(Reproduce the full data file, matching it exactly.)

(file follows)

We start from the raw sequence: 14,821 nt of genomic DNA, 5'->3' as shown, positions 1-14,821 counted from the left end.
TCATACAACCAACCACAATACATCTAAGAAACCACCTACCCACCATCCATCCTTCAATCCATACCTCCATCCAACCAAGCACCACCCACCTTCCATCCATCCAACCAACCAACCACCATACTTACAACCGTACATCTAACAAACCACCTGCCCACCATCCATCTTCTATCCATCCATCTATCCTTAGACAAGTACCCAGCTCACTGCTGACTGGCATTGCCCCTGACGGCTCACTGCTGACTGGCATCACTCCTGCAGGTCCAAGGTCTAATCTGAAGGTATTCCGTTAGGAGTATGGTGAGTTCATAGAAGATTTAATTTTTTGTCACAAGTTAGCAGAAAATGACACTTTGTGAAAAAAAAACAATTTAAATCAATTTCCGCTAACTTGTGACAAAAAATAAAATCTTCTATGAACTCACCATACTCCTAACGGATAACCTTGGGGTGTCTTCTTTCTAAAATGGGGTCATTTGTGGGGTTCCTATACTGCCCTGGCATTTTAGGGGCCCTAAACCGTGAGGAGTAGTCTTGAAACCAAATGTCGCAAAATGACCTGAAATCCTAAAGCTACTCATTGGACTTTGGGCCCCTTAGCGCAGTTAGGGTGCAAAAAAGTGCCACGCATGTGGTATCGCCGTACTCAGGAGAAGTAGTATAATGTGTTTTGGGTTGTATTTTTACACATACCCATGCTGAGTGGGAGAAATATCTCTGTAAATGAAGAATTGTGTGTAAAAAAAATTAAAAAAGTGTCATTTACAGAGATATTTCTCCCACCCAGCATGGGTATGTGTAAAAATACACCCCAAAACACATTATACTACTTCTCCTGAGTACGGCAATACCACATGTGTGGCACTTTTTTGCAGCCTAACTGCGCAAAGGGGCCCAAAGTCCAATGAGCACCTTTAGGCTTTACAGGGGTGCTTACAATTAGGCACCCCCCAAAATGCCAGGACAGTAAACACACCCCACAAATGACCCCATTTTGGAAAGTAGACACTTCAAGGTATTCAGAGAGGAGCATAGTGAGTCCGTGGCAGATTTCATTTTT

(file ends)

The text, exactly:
We start from the raw sequence: 14,821 nt of genomic DNA, 5'->3' as shown, positions 1-14,821 counted from the left end.
TCATACAACCAACCACAATACATCTAAGAAACCACCTACCCACCATCCATCCTTCAATCCATACCTCCATCCAACCAAGCACCACCCACCTTCCATCCATCCAACCAACCAACCACCATACTTACAACCGTACATCTAACAAACCACCTGCCCACCATCCATCTTCTATCCATCCATCTATCCTTAGACAAGTACCCAGCTCACTGCTGACTGGCATTGCCCCTGACGGCTCACTGCTGACTGGCATCACTCCTGCAGGTCCAAGGTCTAATCTGAAGGTATTCCGTTAGGAGTATGGTGAGTTCATAGAAGATTTAATTTTTTGTCACAAGTTAGCAGAAAATGACACTTTGTGAAAAAAAAACAATTTAAATCAATTTCCGCTAACTTGTGACAAAAAATAAAATCTTCTATGAACTCACCATACTCCTAACGGATAACCTTGGGGTGTCTTCTTTCTAAAATGGGGTCATTTGTGGGGTTCCTATACTGCCCTGGCATTTTAGGGGCCCTAAACCGTGAGGAGTAGTCTTGAAACCAAATGTCGCAAAATGACCTGAAATCCTAAAGCTACTCATTGGACTTTGGGCCCCTTAGCGCAGTTAGGGTGCAAAAAAGTGCCACGCATGTGGTATCGCCGTACTCAGGAGAAGTAGTATAATGTGTTTTGGGTTGTATTTTTACACATACCCATGCTGAGTGGGAGAAATATCTCTGTAAATGAAGAATTGTGTGTAAAAAAAATTAAAAAAGTGTCATTTACAGAGATATTTCTCCCACCCAGCATGGGTATGTGTAAAAATACACCCCAAAACACATTATACTACTTCTCCTGAGTACGGCAATACCACATGTGTGGCACTTTTTTGCAGCCTAACTGCGCAAAGGGGCCCAAAGTCCAATGAGCACCTTTAGGCTTTACAGGGGTGCTTACAATTAGGCACCCCCCAAAATGCCAGGACAGTAAACACACCCCACAAATGACCCCATTTTGGAAAGTAGACACTTCAAGGTATTCAGAGAGGAGCATAGTGAGTCCGTGGCAGATTTCATTTTT